Ward6 Group CEO, Stuart Black, said, “For us, this year’s PRIME award wins are all about collaboration. A successful launch takes a huge amount of preparation and if you are not working tightly as a team, month after month, you do the product and your company a disservice. We consider ourselves very fortunate to be working with an inspiring group of clients from one of the world’s great pharmaceutical companies and we’re incredibly proud to share these wins with them.”

To all our clients, we say a massive thank you for choosing to partner with us.

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How GPs got their baby fix during lockdown

Lockdown for fertility company Genea meant losing connection with GPs. Practices understandably stopped accepting medical sales reps. It was up to Ward6 and The Misfits to find another way of making baby talk.

Read how in the full B&T article here

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Ward6 wins at PRIME Awards

Last night Ward6 picked up two trophies and one highly commended at the PRIME Awards, holding onto its title as the most awarded agency in PRIME’s fifteen year history.

On the evening that recognises excellence in the Australian healthcare communications industry, awards for Launch of the Year (Biktarvy) and Marketing Campaign of the Year (Biktarvy) went to the agency, and their client Gilead.

For their work on the Neulasta brand with client Amgen, Ward6 received a Highly Commended acknowledgment for Marketing Campaign of the Year, and was shortlisted as a finalist in the Creativity in Communication category.

Ward6 was shortlisted again in the Creativity in Communication category for its work with client Bristol-Myers Squibb.

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Ward6 shortlisted for Effie Awards

Ward6 and its client, Amgen, have been shortlisted in two different categories, Health and Wellbeing and Small Budget.

Introduced by the New York American Marketing Association in 1968, the Effie® Awards have since become recognised by advertisers and agencies as the pre-eminent award in the advertising industry. Held in 51 countries around the world, the Effie Awards honour the most significant achievement in advertising and marketing communications: effectiveness.

The Effie winners will be announced at a presentation in Sydney on Thursday 5 September.

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Ward6 Away Day. A bit of culture and a lot of fun

Following agency tradition, Ward6 away day headed to a wine region for some well deserved therapy. The beautiful Mornington Peninsula was our playground for two days.

Click here to watch

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‘One product we work on saved my mother’s life’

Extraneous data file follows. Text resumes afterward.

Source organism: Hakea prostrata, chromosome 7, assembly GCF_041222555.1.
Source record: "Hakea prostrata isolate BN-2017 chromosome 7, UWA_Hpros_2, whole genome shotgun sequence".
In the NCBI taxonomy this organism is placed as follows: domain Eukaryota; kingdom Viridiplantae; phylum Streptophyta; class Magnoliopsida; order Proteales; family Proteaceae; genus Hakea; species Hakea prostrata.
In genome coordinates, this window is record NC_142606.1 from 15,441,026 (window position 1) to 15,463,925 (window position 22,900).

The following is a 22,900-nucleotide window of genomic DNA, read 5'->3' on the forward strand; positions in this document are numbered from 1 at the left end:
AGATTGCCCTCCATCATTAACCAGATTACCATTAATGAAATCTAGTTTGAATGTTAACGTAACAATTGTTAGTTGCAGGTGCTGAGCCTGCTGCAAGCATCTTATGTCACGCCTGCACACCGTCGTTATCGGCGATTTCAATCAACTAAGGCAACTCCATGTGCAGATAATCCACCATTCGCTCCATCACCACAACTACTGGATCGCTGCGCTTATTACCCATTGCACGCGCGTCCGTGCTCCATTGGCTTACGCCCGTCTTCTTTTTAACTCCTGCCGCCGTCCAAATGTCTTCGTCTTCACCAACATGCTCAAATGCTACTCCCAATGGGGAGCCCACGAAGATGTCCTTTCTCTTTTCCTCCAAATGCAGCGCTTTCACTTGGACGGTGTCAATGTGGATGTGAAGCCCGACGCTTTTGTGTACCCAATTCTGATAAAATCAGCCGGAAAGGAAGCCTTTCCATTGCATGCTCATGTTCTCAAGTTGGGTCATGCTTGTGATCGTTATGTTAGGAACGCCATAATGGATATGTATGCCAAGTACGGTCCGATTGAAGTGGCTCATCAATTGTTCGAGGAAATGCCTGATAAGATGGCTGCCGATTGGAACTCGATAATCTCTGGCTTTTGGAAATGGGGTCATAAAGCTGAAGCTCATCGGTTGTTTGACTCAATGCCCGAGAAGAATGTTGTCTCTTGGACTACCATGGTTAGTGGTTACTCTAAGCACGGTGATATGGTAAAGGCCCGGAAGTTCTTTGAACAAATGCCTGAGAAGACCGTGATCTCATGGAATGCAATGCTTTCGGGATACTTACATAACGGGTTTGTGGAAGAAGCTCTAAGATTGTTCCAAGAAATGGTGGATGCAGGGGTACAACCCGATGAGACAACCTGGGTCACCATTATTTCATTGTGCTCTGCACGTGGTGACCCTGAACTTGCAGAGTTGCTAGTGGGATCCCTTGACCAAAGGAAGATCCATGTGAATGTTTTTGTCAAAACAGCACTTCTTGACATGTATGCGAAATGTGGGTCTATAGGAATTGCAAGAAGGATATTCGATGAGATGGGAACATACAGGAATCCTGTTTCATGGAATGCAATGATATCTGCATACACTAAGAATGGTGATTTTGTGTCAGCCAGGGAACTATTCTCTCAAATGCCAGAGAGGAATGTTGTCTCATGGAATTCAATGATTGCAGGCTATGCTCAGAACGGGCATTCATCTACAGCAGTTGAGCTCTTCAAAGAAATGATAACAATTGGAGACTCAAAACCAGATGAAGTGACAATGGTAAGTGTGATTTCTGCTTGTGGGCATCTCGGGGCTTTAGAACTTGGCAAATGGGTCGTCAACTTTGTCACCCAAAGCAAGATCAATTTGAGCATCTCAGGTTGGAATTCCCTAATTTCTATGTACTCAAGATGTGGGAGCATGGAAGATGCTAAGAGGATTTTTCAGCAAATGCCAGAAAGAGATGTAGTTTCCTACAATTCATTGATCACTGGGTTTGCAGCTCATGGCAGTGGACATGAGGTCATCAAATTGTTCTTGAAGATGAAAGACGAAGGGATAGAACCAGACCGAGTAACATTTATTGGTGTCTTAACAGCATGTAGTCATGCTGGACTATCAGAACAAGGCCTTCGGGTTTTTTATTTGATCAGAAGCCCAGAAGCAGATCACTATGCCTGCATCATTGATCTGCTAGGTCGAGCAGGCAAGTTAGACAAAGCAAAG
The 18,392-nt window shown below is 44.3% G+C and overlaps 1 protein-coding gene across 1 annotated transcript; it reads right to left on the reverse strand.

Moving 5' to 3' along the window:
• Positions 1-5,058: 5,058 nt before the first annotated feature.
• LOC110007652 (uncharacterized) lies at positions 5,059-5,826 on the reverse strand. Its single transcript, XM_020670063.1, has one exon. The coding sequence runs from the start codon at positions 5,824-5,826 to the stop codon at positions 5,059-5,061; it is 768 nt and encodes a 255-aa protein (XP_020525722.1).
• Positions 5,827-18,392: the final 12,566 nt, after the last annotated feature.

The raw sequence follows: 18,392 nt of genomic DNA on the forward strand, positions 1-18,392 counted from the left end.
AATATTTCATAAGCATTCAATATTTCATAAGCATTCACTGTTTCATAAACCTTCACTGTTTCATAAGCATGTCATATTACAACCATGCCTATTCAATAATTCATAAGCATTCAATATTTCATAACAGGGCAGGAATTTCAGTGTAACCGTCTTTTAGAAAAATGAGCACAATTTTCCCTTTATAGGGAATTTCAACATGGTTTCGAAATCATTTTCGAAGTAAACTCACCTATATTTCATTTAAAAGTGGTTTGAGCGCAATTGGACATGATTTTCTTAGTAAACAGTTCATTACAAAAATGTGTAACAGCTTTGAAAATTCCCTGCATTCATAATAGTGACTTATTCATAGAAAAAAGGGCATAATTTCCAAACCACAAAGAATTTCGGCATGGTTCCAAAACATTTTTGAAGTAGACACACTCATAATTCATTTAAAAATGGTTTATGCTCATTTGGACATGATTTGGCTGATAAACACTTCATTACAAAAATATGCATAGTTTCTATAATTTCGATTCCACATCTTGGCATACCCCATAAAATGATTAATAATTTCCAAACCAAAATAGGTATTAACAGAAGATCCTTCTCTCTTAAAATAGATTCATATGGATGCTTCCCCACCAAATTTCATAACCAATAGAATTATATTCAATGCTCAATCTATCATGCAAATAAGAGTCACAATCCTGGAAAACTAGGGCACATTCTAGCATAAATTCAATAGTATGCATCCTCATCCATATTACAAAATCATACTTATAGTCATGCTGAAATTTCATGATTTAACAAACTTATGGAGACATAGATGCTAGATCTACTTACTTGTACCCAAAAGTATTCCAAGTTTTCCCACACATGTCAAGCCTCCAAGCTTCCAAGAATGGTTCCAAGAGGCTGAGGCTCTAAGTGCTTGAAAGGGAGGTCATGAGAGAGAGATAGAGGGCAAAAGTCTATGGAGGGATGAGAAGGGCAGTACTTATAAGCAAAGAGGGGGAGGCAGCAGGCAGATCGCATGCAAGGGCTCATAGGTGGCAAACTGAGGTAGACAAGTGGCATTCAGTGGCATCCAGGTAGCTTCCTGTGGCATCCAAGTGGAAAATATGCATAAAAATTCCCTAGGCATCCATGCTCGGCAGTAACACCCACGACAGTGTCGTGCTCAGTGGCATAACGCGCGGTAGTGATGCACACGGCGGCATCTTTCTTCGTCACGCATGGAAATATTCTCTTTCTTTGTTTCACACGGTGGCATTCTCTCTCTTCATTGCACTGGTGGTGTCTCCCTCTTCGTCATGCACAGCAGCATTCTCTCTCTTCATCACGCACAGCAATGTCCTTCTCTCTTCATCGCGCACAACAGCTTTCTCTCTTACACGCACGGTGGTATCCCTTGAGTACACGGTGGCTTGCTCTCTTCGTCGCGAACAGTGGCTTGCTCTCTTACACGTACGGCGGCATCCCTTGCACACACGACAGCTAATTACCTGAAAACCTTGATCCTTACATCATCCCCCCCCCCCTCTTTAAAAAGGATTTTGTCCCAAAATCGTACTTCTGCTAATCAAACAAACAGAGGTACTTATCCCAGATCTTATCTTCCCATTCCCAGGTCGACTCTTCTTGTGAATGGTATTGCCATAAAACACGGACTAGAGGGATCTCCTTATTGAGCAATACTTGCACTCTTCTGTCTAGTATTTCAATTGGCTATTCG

Our CEO Stuart Black adds a personal note to how the health agency space has undergone significant transformation and why there has never been a better time to be doing what we do. Have a read of the full B&T story here.

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Ward6 continues to evolve with three new assignments and four new appointments

We are in the news today with Group CEO Stuart Black talking about our exciting new changes. Check out the full Campaign Brief article here.

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Finalist for best new product launch at Prime Awards

Ward6 was awarded finalist for Best New Product Launch at last night’s PRIME Awards, which recognises excellence in the Australian healthcare communications industry.

The agency was given the monumental task to develop a global launch campaign for Cochlear that could work across five regions around the world. The result was “Hear Your Way” - a strategic and global creative platform. The campaign highlighted the customisation capabilities of Nucleus 7 made available by the first ever Made for iPhone cochlear implantable hearing device.

“Hear Your Way” has proven to be Cochlear’s most successful product launch in the company’s 37-year history. It was launched at Apple’s flagship store in San Francisco, generating nearly 645 million media impressions.

If you’d like to hear more contact us

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Ward6 picks up trophy at Gruen

During the ABC’s Gruen, now in its ninth season, Ward6 were asked on ‘The Pitch’ how to convince Australian men to go to the doctors. This was the agency’s second appearance on the show that ‘unpicks the dark arts of advertising, branding and spin’ and we’re thrilled to have a second trophy to place in the award cabinet!

Click here to see the video